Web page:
It didn't figure that Air Force, which hadn't won in five games and couldn't beat Yale last week, would step up in class and upset Navy today. Nor did it figure the Falcons, a wishbone team that has not been able to pass successfully against anyone this season, could shock the Midshipmen by throwing the ball accurately.

But Air Force proved that being highly unpredictable sometimes can lead to the unexpected. The Falcons ended a surprisingly successful passing show when wide receiver Andy Bark with 62 seconds left for a 21-20 triumph that left Navy Coach George Welsh digusted with his club's performance.

"We didn't play on offense or defense, we were awful," Welsh said as he tried to digest a game in which his quarterback, Fred Reitzel, a 60-percent passer, completed only three of l9 attempts and his team couldn't put things out of reach despite four Air Force turnovers.

Navy was leading the nation in total defense and scoring defense entering the game. It will drop in both rankings next week after surrendering 286 total yards to an opponent that had been held to 10 or less points three times this season.

Welsh was so upset with Navy's display that he couldn't even get very worked up over a questionable pass interference call that set up Air Force's winning touchdown after the Mids had gone in front earlier in the fourth period.

The penalty came on a second-and-l0 play from the Air Force 42 with 90 seconds remaining. Freshman quarterback Marty Louthan, who had replaced injured starter Scott Schafer on the previous series, overthrew Bark by a good 10 yards. Then the Falcon receiver and Navy's Elliott Reagan collided. The official closest to the play didn't drop a flag, but another came from 15 yards away to call interference.

"I didn't see interference out there, but what can you say?" Welsh said. You get calls like that, although it probably wasn't a good one."

The call stood and Air Force had the ball at the Navy 34.After two incompletions, Louthan tossed up a desperation heave toward the corner of the end zone. Bark, who had seven catches for 152 yards, and Reagans both went up for the pass. Reagans had splendid defensive position, but somehow Bark won the midair wrestling match and fell to the ground with a touchdown.

As the home crowd cheered widly, Sean Pavlich kicked the conversion and Air Force had finished off a shocking turnabout.

Air Force, which carried a 0-4-l record into the game, was limited to 94 rushing yards. But the Falcons, a 38-percent passing club before today, completed 11 of 20 passes for 192 yards, including seven of 11 for 126 yards in the second half.

Still, Navy should have won the game. Air Force tried to hand it away all afternoon. The Falcons turned the ball over at their 33 (resulting in a 34-yard Scott Fehr field goal), at the 23 (resulting in a ll yard Ed Myers touchdown run,) at the 44 (resulting in a punt) and at the 23 (resulting in Reitzel's one-yard scoring plunge.)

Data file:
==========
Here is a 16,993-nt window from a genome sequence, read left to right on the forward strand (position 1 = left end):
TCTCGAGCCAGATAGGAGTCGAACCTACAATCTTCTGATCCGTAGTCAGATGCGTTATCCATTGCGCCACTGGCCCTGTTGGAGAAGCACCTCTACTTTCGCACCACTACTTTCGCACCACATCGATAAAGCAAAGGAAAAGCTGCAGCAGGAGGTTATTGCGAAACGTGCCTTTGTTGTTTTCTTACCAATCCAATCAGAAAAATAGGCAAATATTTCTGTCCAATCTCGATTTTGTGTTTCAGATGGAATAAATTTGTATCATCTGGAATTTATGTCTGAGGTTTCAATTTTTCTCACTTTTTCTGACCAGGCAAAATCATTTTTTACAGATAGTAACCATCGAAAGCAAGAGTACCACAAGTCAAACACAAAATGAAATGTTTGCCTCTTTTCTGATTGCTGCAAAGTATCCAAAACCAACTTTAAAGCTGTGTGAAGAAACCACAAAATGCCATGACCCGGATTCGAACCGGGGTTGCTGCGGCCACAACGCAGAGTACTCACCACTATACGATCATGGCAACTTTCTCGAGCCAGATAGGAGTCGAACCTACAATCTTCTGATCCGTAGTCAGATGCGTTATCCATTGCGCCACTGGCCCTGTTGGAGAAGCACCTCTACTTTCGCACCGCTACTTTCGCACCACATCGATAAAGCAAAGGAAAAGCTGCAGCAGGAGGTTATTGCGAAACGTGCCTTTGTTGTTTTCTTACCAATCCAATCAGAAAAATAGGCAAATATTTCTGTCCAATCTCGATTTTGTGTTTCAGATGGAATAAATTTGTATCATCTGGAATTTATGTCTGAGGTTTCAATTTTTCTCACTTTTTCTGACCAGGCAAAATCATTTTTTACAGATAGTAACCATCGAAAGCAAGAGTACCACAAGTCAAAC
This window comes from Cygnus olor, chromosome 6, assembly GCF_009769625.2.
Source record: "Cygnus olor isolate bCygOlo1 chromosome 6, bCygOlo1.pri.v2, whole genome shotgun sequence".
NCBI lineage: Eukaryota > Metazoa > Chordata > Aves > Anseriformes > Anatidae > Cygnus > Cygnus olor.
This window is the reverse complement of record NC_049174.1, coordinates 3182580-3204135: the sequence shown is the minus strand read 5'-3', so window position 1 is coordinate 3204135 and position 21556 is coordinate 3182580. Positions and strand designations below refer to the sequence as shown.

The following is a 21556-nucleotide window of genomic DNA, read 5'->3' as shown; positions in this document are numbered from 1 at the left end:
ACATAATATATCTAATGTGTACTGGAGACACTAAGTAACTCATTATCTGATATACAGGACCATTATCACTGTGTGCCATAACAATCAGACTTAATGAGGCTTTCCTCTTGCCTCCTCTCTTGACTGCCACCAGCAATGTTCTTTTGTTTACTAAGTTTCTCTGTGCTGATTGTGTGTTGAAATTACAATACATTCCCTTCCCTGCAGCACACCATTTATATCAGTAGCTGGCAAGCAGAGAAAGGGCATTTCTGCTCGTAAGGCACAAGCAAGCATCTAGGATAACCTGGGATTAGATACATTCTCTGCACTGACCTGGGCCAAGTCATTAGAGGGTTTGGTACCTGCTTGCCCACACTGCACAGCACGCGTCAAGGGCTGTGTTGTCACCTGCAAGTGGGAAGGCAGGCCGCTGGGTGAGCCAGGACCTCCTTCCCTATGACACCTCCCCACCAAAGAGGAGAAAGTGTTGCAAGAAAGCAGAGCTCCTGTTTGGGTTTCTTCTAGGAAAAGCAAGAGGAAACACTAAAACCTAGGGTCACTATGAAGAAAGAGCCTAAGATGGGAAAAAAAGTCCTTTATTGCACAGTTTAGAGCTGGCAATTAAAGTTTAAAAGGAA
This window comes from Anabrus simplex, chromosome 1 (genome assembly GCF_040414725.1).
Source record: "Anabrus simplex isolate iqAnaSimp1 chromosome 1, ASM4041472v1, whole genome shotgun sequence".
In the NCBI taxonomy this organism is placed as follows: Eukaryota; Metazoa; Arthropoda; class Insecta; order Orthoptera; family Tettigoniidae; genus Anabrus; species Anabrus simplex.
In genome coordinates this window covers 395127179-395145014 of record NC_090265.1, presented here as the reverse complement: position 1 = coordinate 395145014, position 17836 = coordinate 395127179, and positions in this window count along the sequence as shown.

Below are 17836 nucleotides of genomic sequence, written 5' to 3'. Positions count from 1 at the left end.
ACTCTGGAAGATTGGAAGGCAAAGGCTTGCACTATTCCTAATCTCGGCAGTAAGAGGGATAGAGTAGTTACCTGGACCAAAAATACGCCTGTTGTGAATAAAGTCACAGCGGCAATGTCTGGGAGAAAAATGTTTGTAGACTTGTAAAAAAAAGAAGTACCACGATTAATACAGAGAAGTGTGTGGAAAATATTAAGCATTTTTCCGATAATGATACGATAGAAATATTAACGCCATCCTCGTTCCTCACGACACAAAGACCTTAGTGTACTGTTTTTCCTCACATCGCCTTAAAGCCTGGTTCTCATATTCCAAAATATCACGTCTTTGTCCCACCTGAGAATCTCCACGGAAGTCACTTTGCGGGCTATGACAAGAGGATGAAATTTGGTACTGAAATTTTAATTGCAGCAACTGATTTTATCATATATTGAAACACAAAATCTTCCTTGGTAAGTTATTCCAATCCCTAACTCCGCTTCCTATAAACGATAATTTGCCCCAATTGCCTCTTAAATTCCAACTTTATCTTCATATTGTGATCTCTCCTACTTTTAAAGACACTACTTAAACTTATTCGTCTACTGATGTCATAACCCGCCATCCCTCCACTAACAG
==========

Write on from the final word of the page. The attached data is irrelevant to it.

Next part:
It would have helped the Middies considerably if Reitzel, who had been playing so well in his first year as starting quarterback, had not passed like this was his first introduction to football.

In the first half, he was plagued by five dropped passes. In the second, when he failed on all six of his attempts, he didn't get the ball close enough to most of his receivers to have anything mishandled. And he had been the nation's sixth-rated passer.

With Reitzel throwing blanks, Welsh had little choice but to rely on his running game. That strategy almost was enough. Navy gained 271 yards on the ground -- Meyers had 94 yards and Duane Flowers l00 --- and controlled the ball 10 more minutes than Air Force. And when Reitzel pounded over from the one with 8:22 left after the final Air Force turnover, it appeared the Mids might escape.

Their case seemed even more solid when they held the ball for four minutes late in the fourth, relying entirely on running plays to move to the Air Force 27, when they faced a fourth and two with two minutes to go.

Welsh said he thought Fehr could kick successfully from at least 50 yards, with a swift wind at his back. "But I didn't want to risk a blocked field goal that would give them possession at midfield," he said. "And if we get a first down, the game's over, too. But the length of the field goal and the possibility of the block made me decide to go for it." Flowers swept right end, but Air Force was stacked to stop the play. He was halted for a two-yard loss (Navy also had a holding penalty, which was refused) and Air Force took over with 1:40 to go.

Still, the odds favored Navy. Schafer, who had scored twice and kept the Middie defense offbalance with his first-half running and second-half passing, was on the sidelines with a leg injury. Louthan, playing in his place, had completed only four of 22 passes in his short college career. But, somehow, the Falcons managed to pull it out.

"Whether we got the first down or not at the end, we probably would have lost anyway," a downcast Welsh said. "When things go wrong for you, everything breaks down. They deserved to win."